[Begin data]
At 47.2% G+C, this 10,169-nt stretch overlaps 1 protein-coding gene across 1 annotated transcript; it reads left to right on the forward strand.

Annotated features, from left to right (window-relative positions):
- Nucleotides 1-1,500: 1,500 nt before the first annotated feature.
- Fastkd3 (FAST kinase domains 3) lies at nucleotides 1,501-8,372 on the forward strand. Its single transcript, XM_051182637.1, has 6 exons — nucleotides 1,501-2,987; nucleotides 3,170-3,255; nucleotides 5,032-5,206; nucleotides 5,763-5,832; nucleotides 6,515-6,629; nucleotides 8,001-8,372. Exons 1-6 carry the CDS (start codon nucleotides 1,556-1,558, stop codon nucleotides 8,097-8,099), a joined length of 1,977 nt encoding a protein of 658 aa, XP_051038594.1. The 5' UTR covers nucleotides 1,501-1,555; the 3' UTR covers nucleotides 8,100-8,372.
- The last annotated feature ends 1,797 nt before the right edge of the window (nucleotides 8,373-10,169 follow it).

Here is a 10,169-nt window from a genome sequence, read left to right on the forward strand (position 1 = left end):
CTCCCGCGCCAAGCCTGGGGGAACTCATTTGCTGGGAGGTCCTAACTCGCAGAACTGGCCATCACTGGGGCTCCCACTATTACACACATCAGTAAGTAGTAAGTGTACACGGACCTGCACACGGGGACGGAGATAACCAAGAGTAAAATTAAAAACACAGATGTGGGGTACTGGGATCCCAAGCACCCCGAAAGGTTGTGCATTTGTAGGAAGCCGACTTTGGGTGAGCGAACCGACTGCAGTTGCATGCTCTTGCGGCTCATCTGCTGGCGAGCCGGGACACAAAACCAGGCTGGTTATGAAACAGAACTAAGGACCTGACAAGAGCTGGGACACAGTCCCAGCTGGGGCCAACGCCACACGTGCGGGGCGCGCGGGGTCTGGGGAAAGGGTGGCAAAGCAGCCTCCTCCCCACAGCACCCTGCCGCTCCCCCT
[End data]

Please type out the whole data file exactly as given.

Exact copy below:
At 47.2% G+C, this 10,169-nt stretch overlaps 1 protein-coding gene across 1 annotated transcript; it reads left to right on the forward strand.

Annotated features, from left to right (window-relative positions):
- Nucleotides 1-1,500: 1,500 nt before the first annotated feature.
- Fastkd3 (FAST kinase domains 3) lies at nucleotides 1,501-8,372 on the forward strand. Its single transcript, XM_051182637.1, has 6 exons — nucleotides 1,501-2,987; nucleotides 3,170-3,255; nucleotides 5,032-5,206; nucleotides 5,763-5,832; nucleotides 6,515-6,629; nucleotides 8,001-8,372. Exons 1-6 carry the CDS (start codon nucleotides 1,556-1,558, stop codon nucleotides 8,097-8,099), a joined length of 1,977 nt encoding a protein of 658 aa, XP_051038594.1. The 5' UTR covers nucleotides 1,501-1,555; the 3' UTR covers nucleotides 8,100-8,372.
- The last annotated feature ends 1,797 nt before the right edge of the window (nucleotides 8,373-10,169 follow it).

Here is a 10,169-nt window from a genome sequence, read left to right on the forward strand (position 1 = left end):
CTCCCGCGCCAAGCCTGGGGGAACTCATTTGCTGGGAGGTCCTAACTCGCAGAACTGGCCATCACTGGGGCTCCCACTATTACACACATCAGTAAGTAGTAAGTGTACACGGACCTGCACACGGGGACGGAGATAACCAAGAGTAAAATTAAAAACACAGATGTGGGGTACTGGGATCCCAAGCACCCCGAAAGGTTGTGCATTTGTAGGAAGCCGACTTTGGGTGAGCGAACCGACTGCAGTTGCATGCTCTTGCGGCTCATCTGCTGGCGAGCCGGGACACAAAACCAGGCTGGTTATGAAACAGAACTAAGGACCTGACAAGAGCTGGGACACAGTCCCAGCTGGGGCCAACGCCACACGTGCGGGGCGCGCGGGGTCTGGGGAAAGGGTGGCAAAGCAGCCTCCTCCCCACAGCACCCTGCCGCTCCCCCT